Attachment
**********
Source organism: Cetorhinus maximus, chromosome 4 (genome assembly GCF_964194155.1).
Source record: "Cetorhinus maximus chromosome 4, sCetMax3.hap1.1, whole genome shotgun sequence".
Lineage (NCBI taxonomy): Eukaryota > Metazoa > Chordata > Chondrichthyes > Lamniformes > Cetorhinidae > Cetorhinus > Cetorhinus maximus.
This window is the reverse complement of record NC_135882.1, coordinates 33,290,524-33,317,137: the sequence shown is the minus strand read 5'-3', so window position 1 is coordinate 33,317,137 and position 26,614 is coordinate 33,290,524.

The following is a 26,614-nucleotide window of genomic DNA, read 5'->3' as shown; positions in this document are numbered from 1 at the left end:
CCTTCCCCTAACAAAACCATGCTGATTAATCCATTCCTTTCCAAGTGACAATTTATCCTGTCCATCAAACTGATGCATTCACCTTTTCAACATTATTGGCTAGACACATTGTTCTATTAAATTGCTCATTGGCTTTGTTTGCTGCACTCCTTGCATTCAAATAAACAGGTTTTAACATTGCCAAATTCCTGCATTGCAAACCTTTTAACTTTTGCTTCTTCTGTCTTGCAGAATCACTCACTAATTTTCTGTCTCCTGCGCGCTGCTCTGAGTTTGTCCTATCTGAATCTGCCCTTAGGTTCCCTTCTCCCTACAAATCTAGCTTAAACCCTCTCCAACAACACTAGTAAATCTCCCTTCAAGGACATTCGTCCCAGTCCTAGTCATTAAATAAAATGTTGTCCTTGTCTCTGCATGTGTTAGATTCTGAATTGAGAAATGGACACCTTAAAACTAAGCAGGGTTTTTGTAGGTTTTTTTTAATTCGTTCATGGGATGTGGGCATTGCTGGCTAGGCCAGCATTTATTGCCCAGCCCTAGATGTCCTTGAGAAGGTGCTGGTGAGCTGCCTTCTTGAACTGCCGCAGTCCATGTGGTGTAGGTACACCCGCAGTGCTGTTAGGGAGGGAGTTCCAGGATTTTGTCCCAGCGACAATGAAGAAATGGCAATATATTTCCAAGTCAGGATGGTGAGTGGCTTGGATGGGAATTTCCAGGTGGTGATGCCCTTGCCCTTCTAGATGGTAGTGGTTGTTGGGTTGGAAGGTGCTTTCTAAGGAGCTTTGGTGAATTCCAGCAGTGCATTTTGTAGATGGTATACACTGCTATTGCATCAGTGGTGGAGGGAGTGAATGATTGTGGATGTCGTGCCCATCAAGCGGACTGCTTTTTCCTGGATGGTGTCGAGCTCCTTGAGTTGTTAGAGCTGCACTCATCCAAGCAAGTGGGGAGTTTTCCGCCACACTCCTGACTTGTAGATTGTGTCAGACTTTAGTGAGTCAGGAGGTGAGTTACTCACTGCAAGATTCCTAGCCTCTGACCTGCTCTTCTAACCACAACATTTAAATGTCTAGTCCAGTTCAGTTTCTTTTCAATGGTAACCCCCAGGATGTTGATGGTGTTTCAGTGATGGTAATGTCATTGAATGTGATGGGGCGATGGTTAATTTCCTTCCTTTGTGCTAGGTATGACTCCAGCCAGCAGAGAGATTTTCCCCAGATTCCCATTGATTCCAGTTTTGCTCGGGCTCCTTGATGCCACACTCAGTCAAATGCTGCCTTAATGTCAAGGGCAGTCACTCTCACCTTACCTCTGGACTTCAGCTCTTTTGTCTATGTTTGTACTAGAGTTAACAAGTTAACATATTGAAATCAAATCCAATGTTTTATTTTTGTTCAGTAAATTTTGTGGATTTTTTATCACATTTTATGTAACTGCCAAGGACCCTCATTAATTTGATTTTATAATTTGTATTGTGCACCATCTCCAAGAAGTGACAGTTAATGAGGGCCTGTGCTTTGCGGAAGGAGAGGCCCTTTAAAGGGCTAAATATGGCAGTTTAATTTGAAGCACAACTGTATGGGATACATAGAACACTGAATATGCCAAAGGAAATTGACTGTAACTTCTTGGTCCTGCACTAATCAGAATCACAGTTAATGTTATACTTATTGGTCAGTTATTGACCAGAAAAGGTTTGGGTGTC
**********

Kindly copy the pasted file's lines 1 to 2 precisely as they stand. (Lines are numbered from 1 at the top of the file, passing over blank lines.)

Source organism: Cetorhinus maximus, chromosome 4 (genome assembly GCF_964194155.1).
Source record: "Cetorhinus maximus chromosome 4, sCetMax3.hap1.1, whole genome shotgun sequence".